Food and Personal Care Products
Cleaning Products
Furniture and Furnishings
Clothing and Textiles
Leather and Suede
Paints and Coatings
Construction Materials
Wood Products

Microbes can contaminate and break down food and beverages, cosmetics, paints and coatings, building materials, fabrics, furniture, and many more products. Antimicrobial products are critical to ensuring longer shelf lives and protecting buildings and infrastructure from pests and microbial damage.

Food and Personal Care Products

Many packaged foods and personal care products rely on antimicrobials to ensure longer shelf lives. Without the use of antimicrobials, many foods and personal care products are ideal habitats for microbes that can break down products and even pose a health risk to consumers. The judicious use of antimicrobials helps preserve products by inhibiting harmful microbial growth.

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Cleaning Products

Antimicrobials are used as preservatives in many cleaning products.

Antimicrobials are used as preservatives in many cleaning products, preventing microbial contamination of laundry detergents, fabric softeners, dishwashing liquids, and many other home and industrial cleaners. Many cleaning products contain additional antimicrobial products to serve as disinfectants for surfaces, dishes, and laundry.

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Furniture and Furnishings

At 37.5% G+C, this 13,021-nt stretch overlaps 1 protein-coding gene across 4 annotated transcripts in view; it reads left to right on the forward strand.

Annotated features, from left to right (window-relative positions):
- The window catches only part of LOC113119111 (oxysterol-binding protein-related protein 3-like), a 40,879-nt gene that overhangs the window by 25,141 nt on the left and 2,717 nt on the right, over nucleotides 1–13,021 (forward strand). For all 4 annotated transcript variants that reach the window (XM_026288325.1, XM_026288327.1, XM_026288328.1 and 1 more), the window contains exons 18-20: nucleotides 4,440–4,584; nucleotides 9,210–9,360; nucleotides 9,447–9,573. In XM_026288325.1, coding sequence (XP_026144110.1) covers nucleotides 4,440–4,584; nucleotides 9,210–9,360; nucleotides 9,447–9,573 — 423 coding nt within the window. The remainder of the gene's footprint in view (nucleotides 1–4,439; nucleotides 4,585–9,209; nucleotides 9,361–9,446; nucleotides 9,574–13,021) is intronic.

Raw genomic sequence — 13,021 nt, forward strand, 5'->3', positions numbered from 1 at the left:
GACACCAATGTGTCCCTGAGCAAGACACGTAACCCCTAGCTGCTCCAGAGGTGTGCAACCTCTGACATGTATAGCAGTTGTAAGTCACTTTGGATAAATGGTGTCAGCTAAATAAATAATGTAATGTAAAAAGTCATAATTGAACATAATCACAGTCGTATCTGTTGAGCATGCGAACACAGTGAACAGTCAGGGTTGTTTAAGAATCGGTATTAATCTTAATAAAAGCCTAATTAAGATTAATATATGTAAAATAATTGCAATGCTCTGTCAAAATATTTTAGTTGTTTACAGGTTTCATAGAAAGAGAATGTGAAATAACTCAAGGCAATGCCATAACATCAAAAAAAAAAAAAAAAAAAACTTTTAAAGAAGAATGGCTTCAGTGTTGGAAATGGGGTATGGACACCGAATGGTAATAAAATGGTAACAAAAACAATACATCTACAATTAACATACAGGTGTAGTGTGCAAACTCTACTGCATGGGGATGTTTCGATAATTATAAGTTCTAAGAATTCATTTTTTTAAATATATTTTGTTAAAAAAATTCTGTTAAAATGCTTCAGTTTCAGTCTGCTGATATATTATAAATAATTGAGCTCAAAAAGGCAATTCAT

Antimicrobial material preservatives protect the growth of microbes in the raw materials and finished fabric, furniture, and furnishings. Microbes can contaminate the manufacturing process or break down finished products. Textiles, fibers, adhesives, plastics, inks, and more rely on biocides to prevent damage from microorganisms.

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Clothing and Textiles

Antimicrobial technologies help inhibit microorganism growth in apparel.

Microorganisms love moisture and humidity, making clothes, shoes, and textiles ideal habitats for unwanted microbial growth. These microbes can create unpleasant odors and break down textile products. 

Antimicrobial technologies help inhibit microorganism growth in apparel, footwear, and home and commercial textiles. They’re used in some sportswear, athletic shoes, and home textiles such as shower curtains and table cloths.

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Leather and Suede

Leather manufacture is a complex process that involves numerous steps to unhair, cure and tan hides. Each step in the process requires antimicrobials to prevent spoilage and contamination. After hides are tanned, a fungicide may be required to permit storage in humid or uncontrolled ambient surroundings. Biocides are also important in cleaning and sanitizing the facilities in which hides are processed to ensure worker safety and health.